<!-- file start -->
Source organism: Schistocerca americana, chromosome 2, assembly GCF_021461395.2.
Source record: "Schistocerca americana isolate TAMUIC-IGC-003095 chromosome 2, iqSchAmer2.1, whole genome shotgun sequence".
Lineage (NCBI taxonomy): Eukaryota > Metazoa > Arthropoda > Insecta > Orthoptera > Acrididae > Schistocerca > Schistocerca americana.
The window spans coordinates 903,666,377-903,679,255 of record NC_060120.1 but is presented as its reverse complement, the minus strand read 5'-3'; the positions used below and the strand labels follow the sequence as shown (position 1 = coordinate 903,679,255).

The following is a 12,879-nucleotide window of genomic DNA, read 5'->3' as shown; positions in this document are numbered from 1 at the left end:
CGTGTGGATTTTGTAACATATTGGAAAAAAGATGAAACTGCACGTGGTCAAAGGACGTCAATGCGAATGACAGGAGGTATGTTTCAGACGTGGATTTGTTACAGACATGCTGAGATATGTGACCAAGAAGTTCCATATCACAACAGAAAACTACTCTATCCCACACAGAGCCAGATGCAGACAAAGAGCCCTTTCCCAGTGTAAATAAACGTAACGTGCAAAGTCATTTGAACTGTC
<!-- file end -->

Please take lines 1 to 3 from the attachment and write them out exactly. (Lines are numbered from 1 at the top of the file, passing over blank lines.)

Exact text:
Source organism: Schistocerca americana, chromosome 2, assembly GCF_021461395.2.
Source record: "Schistocerca americana isolate TAMUIC-IGC-003095 chromosome 2, iqSchAmer2.1, whole genome shotgun sequence".
Lineage (NCBI taxonomy): Eukaryota > Metazoa > Arthropoda > Insecta > Orthoptera > Acrididae > Schistocerca > Schistocerca americana.